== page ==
Enhancement of chicken macrophage cytokine response to Salmonella Typhimurium when combined with bacteriophage P22

Authors

  • Si Hong Park,

    1. Cell and Molecular Biology Program, University of Arkansas, Fayetteville, AR, USA
    2. Center for Food Safety, Department of Food Science, University of Arkansas, Fayetteville, AR, USA
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  • Debabrata Biswas,

    1. Center for Food Safety, Department of Food Science, University of Arkansas, Fayetteville, AR, USA
    Current affiliation:
    1. Department of Animal and Avian Sciences Center for Food Safety and Security Systems, University of Maryland, College Park, MD, USA
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  • Jody Lingbeck,

    1. Center for Food Safety, Department of Food Science, University of Arkansas, Fayetteville, AR, USA
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  • Ok Kyung Koo,

    1. Center for Food Safety, Department of Food Science, University of Arkansas, Fayetteville, AR, USA
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  • Steven C. Ricke

    Corresponding author
    1. Center for Food Safety, Department of Food Science, University of Arkansas, Fayetteville, AR, USA
    • Cell and Molecular Biology Program, University of Arkansas, Fayetteville, AR, USA
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Errata

This article is corrected by:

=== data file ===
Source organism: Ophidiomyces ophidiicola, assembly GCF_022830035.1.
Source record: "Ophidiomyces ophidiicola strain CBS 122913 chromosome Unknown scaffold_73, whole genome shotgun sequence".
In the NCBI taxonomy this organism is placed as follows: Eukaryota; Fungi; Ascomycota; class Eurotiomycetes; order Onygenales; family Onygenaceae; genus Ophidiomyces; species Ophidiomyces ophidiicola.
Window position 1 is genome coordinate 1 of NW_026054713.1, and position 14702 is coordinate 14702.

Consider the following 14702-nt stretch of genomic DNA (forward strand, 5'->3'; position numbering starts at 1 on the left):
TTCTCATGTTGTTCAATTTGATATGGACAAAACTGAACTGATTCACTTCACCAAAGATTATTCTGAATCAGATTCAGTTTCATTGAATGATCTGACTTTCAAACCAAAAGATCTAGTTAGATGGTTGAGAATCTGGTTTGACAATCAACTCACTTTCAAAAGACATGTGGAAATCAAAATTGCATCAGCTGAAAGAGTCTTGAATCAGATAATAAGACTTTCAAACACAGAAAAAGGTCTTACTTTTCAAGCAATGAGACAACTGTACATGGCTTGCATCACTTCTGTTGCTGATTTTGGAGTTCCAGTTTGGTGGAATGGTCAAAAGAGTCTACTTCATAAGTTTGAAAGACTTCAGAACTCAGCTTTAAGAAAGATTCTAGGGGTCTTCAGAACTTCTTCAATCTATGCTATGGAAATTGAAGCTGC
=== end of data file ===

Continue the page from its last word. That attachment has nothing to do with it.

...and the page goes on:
1. Errata: Enhancement of chicken macrophage cytokine response to Salmonella Typhimurium when combined with bacteriophage P22 Volume 343, Issue 2, 190, Article first published online: 15 May 2013

Correspondence: Steven C. Ricke, Center for Food Safety, Department of Food Science, University of Arkansas, Fayetteville, AR 72704, USA. Tel.: +1 479 575 4678; fax: +1 479 575 6936; e-mail: sricke@uark.edu

Abstract

Salmonella infections are reported as the second most common pathogen caused foodborne disease in the United States, and several Salmonella serovars can colonize in the intestinal tracts of poultry. Reducing Salmonella in poultry is crucial to decrease the incidence of salmonellosis in humans. In this study, we evaluated the immune response of chicken macrophage cells (HD-11) and effects of bacteriophage P22 against the extra- and intracellular S. Typhimurium LT2. Four treatments, (1) HD-11 cells as control, (2) HD-11 cells with LT2, (3) HD-11 cells with LT2 and P22, and (4) HD-11 cells with P22, were administered, and IL-8 responses of HD-11 cells were measured using an ELISA. Also, four cytokine (IL-4, IL-8, IL-10, and IFN-γ) gene expression levels in the presence of LT2 and/or P22 were quantified by qRT-PCR. We found that P22 lysed the extra- and intracellular LT2, which adhered and were taken up by the HD-11 cells. The ELISA indicated that HD-11 cells produced significantly higher IL-8 cytokine levels in the supernatant during the intracellular lyses of LT2 by P22 (< 0.05). The IL-8 expression levels measured by qRT-PCR also exhibited similar results with the IL-8 production based on ELISA measurements.

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